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Commentary

Watch: What Number Is Biden Trying to Say? - 'A Trillion, $300 Million Billion Dollars'

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Before we begin, I’d just like to make something clear: We really wish we didn’t have to write about this.

Even those of us who chronicle the mistakes and peculiarities of our nation’s elected officials for a living feel bad about beating up on someone who’s taken rhetorical punishment round after round. We don’t savor the idea that the bloodied competitor in the trainer’s corner — both eyes swollen shut, split lip, gut made of ground hamburger — is going to come out for another round with his gloves up under the misapprehension this time is going to be different. It’s not.

Unfortunately for my tortured boxing metaphor, the battered rhetorical pugilist is the undisputed heavyweight champion of the world: Joseph Robinette Biden, 6’0″, 185 lbs and the holder of the 1600 Pennsylvania Ave. belt. Furthermore, he’ll take punch after punch, end up splayed on the canvas, stagger to his feet and neither the refs nor the judges will notice. He can say whatever imbecilic thing that comes to his mind — or rather, what doesn’t come to his mind — and nobody cares.

That’s why we must call attention to Biden’s interview on MSNBC that aired Wednesday in which he posited parts of his infrastructure bill and families bill could be financed by more aggressive Internal Revenue Service enforcement, to the tune of … um, “somewhere between $700 billion and a trillion, 300 million billion dollars.”

And the White House workplace counter for days without a serious gaffe gets reset — again — to zero.

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According to the Washington Examiner, this ought to have been an easy enough concept for Biden to explain. The MSNBC interview came after a meeting with Republican leaders in the House and Senate in which both said Biden’s preferred method of funding the $2.3 trillion infrastructure program — a corporate tax hike — was a no-go.

This doesn’t necessarily mean the bill is a non-starter or it can’t pay for itself, at least in the logic of Biden-land. One way the administration plans to find money is to sic the IRS on wealthy tax scofflaws, which they estimate will earn quite a bit of money.

How much? Let the president fill you in:

“For example, there’s a situation where there’s an estimation of somewhere between $700 billion and a trillion, 300 million billion dollars if we hire more IRS agents and we go after those folks who are avoiding taxes at the top end,” Biden said.

Consider me sold.

Keep in mind that the Biden administration has been open about the fact it doesn’t want to send him out there for this kind of abuse.

In an interview on a podcast earlier this month, according to Business Insider, White House press secretary Jen Psaki admitted the administration didn’t want him to answer impromptu questions, despite the fact Biden apparently loves doing it.

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“That is not something we recommend. In fact, a lot of times we say ‘Don’t take questions,’ you know, but he’s going to do what he wants to do because he’s the president,” Psaki said.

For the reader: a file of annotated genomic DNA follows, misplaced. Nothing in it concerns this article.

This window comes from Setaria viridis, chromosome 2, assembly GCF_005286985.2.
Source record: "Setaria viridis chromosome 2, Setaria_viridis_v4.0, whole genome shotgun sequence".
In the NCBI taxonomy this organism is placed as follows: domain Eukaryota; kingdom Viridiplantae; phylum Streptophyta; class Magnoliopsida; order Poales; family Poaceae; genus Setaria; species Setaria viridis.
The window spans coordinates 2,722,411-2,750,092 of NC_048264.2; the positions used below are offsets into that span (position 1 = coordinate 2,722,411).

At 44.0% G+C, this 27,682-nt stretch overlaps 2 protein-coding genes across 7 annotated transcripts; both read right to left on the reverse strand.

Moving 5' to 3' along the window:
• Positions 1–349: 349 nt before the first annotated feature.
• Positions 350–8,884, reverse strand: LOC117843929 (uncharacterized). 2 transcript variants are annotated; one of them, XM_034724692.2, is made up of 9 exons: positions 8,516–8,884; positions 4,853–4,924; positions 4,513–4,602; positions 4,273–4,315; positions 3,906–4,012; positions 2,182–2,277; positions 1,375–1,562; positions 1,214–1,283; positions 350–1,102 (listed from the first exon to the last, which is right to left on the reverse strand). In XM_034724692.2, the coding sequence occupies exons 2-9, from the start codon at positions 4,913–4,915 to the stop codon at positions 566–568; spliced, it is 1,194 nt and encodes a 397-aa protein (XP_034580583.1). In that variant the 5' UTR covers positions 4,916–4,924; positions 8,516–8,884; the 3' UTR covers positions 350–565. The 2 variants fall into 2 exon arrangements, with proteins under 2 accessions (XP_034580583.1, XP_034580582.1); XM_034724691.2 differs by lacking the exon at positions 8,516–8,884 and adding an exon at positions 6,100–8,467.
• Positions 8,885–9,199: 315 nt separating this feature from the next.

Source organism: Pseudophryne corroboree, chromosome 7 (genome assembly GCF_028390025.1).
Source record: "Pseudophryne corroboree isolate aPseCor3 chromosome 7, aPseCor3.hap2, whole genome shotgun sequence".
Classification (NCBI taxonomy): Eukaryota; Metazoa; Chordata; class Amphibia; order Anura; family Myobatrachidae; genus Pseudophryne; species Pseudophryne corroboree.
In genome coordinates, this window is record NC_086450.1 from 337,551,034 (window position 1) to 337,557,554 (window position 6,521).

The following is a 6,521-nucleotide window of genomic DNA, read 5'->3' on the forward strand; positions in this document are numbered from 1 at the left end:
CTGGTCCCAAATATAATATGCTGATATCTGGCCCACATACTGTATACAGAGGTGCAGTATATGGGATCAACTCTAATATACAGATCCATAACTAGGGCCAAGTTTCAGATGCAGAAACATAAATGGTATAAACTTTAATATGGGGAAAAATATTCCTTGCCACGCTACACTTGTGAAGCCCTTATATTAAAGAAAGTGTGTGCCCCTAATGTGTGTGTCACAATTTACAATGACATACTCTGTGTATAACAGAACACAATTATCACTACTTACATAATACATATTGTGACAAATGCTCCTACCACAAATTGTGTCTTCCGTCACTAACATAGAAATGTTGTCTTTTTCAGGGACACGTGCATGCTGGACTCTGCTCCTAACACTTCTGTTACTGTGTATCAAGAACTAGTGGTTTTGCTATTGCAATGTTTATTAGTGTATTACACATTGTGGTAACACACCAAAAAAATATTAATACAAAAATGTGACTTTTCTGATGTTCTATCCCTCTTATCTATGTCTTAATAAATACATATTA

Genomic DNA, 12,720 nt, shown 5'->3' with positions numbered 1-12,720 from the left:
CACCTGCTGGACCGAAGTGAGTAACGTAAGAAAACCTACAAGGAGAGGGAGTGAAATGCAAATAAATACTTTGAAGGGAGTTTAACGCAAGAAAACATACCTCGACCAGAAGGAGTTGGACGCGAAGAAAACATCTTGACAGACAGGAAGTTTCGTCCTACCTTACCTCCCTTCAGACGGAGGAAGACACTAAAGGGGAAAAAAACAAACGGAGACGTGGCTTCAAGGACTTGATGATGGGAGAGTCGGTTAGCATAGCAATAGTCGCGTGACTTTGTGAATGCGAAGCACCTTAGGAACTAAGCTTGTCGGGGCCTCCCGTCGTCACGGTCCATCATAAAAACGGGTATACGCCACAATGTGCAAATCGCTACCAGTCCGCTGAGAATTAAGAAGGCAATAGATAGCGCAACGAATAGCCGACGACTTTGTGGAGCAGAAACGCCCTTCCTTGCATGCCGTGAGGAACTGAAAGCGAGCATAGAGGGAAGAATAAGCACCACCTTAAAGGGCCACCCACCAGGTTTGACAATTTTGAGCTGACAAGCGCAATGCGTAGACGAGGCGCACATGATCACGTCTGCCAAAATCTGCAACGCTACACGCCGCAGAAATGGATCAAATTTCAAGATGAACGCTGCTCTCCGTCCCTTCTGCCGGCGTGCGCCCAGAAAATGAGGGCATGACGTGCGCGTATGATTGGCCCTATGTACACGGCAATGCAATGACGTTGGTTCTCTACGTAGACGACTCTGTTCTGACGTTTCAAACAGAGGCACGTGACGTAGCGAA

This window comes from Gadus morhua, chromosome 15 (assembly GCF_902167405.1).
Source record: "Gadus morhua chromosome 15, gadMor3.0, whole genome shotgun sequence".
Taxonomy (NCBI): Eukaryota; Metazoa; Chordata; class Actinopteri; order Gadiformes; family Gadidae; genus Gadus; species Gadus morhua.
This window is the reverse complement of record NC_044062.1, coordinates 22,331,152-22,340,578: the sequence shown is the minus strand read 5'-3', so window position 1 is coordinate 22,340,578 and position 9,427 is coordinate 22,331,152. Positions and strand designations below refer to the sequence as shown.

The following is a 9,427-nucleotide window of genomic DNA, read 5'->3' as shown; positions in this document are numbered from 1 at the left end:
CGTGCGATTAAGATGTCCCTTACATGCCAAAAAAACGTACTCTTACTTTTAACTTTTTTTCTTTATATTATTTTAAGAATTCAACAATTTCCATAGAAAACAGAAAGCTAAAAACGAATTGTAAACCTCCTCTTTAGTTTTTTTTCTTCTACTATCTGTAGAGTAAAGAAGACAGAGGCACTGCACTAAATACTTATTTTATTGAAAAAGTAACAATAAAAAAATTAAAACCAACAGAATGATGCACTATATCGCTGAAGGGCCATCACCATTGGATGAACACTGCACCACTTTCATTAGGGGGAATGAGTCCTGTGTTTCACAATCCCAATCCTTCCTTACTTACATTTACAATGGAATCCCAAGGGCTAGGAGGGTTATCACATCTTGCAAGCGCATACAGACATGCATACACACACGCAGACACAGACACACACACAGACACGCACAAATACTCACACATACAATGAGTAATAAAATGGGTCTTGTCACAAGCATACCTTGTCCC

Biden seems to have confirmed this by constantly saying he’ll get in trouble if he keeps answering questions put to him by the press:

Who’s he going to be in trouble with, you may ask? He’s the president, after all.

The thing is, he’ll be in trouble with the kind of people who voted for him and for the Democrats because they bought the line that they were the party of competency and normalcy. Instead, this is what they got:

I feel terribly sorry Joe Biden is sitting in the corner, his trainer pressing an ice pack to his eye, desperately trying to get him out there for another round. However, nobody should feel bad about pummeling him for these witless lapses that make him look incapable of carrying out the job. He signed up for four more years of this.

In the meantime, the president can have fun finding eleventy billion dollars in undeclared tax revenue in order to fund an infrastructure plan that doesn’t have much to do with actual infrastructure.

If and when he can put that into coherent language, my guess is the American people aren’t going to get behind the steps necessary to make it happen.

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C. Douglas Golden is a writer who splits his time between the United States and Southeast Asia. Specializing in political commentary and world affairs, he's written for Conservative Tribune and The Western Journal since 2014.
C. Douglas Golden is a writer who splits his time between the United States and Southeast Asia. Specializing in political commentary and world affairs, he's written for Conservative Tribune and The Western Journal since 2014. Aside from politics, he enjoys spending time with his wife, literature (especially British comic novels and modern Japanese lit), indie rock, coffee, Formula One and football (of both American and world varieties).
Birthplace
Morristown, New Jersey
Education
Catholic University of America
Languages Spoken
English, Spanish
Topics of Expertise
American Politics, World Politics, Culture




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